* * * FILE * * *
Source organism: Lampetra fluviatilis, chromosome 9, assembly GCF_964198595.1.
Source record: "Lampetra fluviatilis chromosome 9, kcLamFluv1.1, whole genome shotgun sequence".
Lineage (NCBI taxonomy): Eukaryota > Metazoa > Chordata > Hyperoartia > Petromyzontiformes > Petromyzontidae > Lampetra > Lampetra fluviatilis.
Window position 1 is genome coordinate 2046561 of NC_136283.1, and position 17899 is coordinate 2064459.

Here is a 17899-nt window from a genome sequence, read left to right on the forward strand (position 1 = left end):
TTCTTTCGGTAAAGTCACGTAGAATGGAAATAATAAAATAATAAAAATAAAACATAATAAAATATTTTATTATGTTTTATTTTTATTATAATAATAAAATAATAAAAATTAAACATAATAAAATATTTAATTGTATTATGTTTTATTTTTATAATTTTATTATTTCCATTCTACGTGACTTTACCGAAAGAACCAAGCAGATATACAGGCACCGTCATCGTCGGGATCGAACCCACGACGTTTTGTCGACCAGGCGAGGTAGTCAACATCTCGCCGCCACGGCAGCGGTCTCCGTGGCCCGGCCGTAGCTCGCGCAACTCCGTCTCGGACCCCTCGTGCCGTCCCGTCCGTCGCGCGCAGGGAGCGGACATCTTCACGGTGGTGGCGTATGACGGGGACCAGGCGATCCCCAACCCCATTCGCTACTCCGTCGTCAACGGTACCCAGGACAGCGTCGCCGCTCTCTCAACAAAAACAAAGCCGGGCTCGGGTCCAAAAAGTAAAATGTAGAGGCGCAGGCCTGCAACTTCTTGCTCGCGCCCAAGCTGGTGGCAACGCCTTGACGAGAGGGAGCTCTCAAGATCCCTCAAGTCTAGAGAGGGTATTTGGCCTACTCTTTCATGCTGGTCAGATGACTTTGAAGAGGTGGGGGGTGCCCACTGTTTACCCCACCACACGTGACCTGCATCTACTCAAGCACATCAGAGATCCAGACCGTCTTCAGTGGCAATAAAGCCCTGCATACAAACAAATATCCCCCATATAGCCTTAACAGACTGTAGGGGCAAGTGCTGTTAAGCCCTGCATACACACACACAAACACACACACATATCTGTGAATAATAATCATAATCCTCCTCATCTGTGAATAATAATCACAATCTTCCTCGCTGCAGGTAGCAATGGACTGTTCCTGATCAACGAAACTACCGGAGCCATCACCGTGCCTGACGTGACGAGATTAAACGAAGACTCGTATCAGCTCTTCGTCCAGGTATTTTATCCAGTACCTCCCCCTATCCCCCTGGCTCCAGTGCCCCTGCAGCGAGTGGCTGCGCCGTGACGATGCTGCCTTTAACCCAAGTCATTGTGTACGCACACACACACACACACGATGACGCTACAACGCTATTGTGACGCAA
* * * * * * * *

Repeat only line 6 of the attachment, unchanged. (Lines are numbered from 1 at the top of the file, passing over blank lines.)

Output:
TTCTTTCGGTAAAGTCACGTAGAATGGAAATAATAAAATAATAAAAATAAAACATAATAAAATATTTTATTATGTTTTATTTTTATTATAATAATAAAATAATAAAAATTAAACATAATAAAATATTTAATTGTATTATGTTTTATTTTTATAATTTTATTATTTCCATTCTACGTGACTTTACCGAAAGAACCAAGCAGATATACAGGCACCGTCATCGTCGGGATCGAACCCACGACGTTTTGTCGACCAGGCGAGGTAGTCAACATCTCGCCGCCACGGCAGCGGTCTCCGTGGCCCGGCCGTAGCTCGCGCAACTCCGTCTCGGACCCCTCGTGCCGTCCCGTCCGTCGCGCGCAGGGAGCGGACATCTTCACGGTGGTGGCGTATGACGGGGACCAGGCGATCCCCAACCCCATTCGCTACTCCGTCGTCAACGGTACCCAGGACAGCGTCGCCGCTCTCTCAACAAAAACAAAGCCGGGCTCGGGTCCAAAAAGTAAAATGTAGAGGCGCAGGCCTGCAACTTCTTGCTCGCGCCCAAGCTGGTGGCAACGCCTTGACGAGAGGGAGCTCTCAAGATCCCTCAAGTCTAGAGAGGGTATTTGGCCTACTCTTTCATGCTGGTCAGATGACTTTGAAGAGGTGGGGGGTGCCCACTGTTTACCCCACCACACGTGACCTGCATCTACTCAAGCACATCAGAGATCCAGACCGTCTTCAGTGGCAATAAAGCCCTGCATACAAACAAATATCCCCCATATAGCCTTAACAGACTGTAGGGGCAAGTGCTGTTAAGCCCTGCATACACACACACAAACACACACACATATCTGTGAATAATAATCATAATCCTCCTCATCTGTGAATAATAATCACAATCTTCCTCGCTGCAGGTAGCAATGGACTGTTCCTGATCAACGAAACTACCGGAGCCATCACCGTGCCTGACGTGACGAGATTAAACGAAGACTCGTATCAGCTCTTCGTCCAGGTATTTTATCCAGTACCTCCCCCTATCCCCCTGGCTCCAGTGCCCCTGCAGCGAGTGGCTGCGCCGTGACGATGCTGCCTTTAACCCAAGTCATTGTGTACGCACACACACACACACACGATGACGCTACAACGCTATTGTGACGCAA